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Building Authentic Connections with Corporate Storytelling

By Kathryn Ghita

 

Imagine, you are on a stage staring into a sea of expectant faces who are waiting on the edge of their seats to learn about your latest, greatest technology solution that will solve all their challenges. You’ve practiced, sweated over selecting just the right images for the accompanying visuals. As you take your first breath to start, the crowd gasps. Your mic has failed and the screen behind you is now dark – your logo and presentation title are gone. Yet, the spotlight is on you. The crowd thinks this is a theatrical stunt as part of your presentation.

 

Telling personal stories that are relatable and full of friction pulls in your audience and builds effective connections. Did this pull you in…. leaving you wanting to know what happened next? Could you picture yourself up there on the stage?

 

If yes, then you see the power of corporate storytelling.

 

Building Brand Identity Through Stories

Stories educate and entertain simultaneously. Corporate storytelling is essential for every business, whether it’s a large Fortune 500 or a small start-up. It communicates the company mission, values and brand in a manner that resonates with the intended audience – whether it is customers, employees or investors.

 

Stories educate and entertain simultaneously. Studies have shown that the subconscious – the part of the brain driven by emotion – shapes preferences and loyalty. When corporate storytelling is done right, it elicits an emotional response that can reach a purchaser in a sales situation or inspire loyalty amongst employees.

 

Good stories drive action. When leaders incorporate corporate storytelling into their presentations – and even one-on-one interactions – they build a relationship with an audience. It fosters a connection and humanizes the company. Stories help to simplify complex ideas into relatable components and bring life to a subject.

 

Building Engaging Corporate Narratives in PR

When creating effective storytelling narratives, start with a goal in mind. What do you want this story to accomplish and who should hear it, i.e., internal or external audiences? For customers, consider their motivation to buy your solution, how can you relate to their pain points? Internal audiences will need a different story that will increase morale, company loyalty, engagement and productivity.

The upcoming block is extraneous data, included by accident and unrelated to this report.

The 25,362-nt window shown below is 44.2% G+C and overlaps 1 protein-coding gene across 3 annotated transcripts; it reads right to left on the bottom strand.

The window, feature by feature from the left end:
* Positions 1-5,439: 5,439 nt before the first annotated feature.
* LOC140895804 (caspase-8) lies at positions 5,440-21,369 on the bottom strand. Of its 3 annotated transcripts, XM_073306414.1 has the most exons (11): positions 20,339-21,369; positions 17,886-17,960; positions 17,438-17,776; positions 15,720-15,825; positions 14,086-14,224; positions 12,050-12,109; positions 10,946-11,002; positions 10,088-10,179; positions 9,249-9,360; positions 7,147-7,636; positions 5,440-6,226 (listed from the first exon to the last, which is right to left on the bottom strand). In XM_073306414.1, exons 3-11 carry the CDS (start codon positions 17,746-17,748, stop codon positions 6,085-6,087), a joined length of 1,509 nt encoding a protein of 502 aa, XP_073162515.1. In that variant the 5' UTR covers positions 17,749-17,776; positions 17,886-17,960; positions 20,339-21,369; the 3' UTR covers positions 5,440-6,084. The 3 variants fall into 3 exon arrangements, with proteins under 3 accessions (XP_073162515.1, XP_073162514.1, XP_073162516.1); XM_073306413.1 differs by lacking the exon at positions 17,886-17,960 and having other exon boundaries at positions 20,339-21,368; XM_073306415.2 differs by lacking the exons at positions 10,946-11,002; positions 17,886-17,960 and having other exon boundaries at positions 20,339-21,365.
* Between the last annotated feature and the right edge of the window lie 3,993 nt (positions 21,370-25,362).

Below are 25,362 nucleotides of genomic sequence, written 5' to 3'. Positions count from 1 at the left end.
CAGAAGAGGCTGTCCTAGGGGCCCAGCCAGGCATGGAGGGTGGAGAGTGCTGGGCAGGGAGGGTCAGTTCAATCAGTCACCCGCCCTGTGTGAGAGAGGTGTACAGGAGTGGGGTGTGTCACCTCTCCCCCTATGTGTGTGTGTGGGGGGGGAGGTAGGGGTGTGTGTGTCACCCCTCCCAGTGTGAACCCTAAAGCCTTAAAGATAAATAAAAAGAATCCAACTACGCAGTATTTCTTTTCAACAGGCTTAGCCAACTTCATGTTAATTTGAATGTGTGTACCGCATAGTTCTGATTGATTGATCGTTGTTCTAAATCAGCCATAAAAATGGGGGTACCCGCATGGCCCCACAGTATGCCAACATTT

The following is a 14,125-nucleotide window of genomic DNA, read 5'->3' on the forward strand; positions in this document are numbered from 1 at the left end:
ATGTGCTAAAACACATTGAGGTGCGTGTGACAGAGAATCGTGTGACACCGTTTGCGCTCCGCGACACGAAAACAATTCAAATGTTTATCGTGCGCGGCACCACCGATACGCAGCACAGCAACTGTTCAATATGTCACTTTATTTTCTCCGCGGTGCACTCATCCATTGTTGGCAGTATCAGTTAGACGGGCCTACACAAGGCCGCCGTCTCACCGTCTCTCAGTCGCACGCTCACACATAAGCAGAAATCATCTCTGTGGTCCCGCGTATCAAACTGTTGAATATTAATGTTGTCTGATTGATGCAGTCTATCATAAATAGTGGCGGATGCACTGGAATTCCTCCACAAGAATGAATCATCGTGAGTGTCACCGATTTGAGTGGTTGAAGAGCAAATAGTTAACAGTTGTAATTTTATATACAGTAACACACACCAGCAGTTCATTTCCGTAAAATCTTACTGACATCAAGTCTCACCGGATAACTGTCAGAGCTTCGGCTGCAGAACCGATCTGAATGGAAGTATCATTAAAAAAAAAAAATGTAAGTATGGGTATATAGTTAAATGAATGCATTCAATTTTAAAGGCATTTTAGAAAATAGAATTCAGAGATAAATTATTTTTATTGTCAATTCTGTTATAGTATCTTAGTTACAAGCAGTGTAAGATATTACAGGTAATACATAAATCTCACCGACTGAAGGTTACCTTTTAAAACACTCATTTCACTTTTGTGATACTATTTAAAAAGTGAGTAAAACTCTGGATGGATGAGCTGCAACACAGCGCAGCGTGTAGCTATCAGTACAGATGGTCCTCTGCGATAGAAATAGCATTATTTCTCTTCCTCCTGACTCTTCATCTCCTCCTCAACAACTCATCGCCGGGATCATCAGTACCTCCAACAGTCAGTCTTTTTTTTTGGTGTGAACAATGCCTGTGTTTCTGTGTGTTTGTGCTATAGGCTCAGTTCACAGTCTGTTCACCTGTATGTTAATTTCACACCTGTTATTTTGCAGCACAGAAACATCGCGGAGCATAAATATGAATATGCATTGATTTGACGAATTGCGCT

Corporate storytelling is more than just an anecdote. Like any good chronicle, it must clearly set the scene and characters – including the hero and villain. This story arc must introduce friction or a plot twist with a dramatic turn of events. In the story at the beginning of this post, friction came when the technology failed, drawing us to ask what happened next. Fairy tales are good at creating this friction using a villain character that makes the audience cheer for and relate to the hero. PR strategists know how to channel this friction into success storylines that position their client as the hero.

 

Additionally, ensure that each of these stories ends with a key message or learning. This idea is what you want the audience to remember – a call to action. Simply put, a successful corporate story will build brand identity. Think back to the Aesop’s Fables, whether it was the ‘Tortoise and Hare’ or the ‘Ant and the Grasshopper,’ each story left us with a lesson. A balanced narrative that includes both logical parts (data and facts) alongside emotional reactions will resonate and help the audience retain, relate and want to act.

 

Creating these corporate communication stories are imperative for successful PR campaigns as a narrative easily shares the company’s strategies and goals in a clear manner that journalists will appreciate. These story arcs are the speaking points that thought leaders and executives share in media interviews and presentations. The executives will be the heroes of their tales.

 

Driving Narratives Forward

To finish our story about the presenter on stage at the beginning of this post, you can imagine that once her blood pressure and adrenaline went back to normal, she got into a rhythm and successfully finished the presentation. Visualize her red-faced, shocked, open mouth expression at the start turning into a confident smile as she kept the attendees engaged. The audience has caught on to the unplanned technology hijinks and gives her a standing ovation.

 

What story would you use in your next presentation to engage with employees, customers and investors? How can you channel your message into an engaging, relatable and memorable narrative?

 

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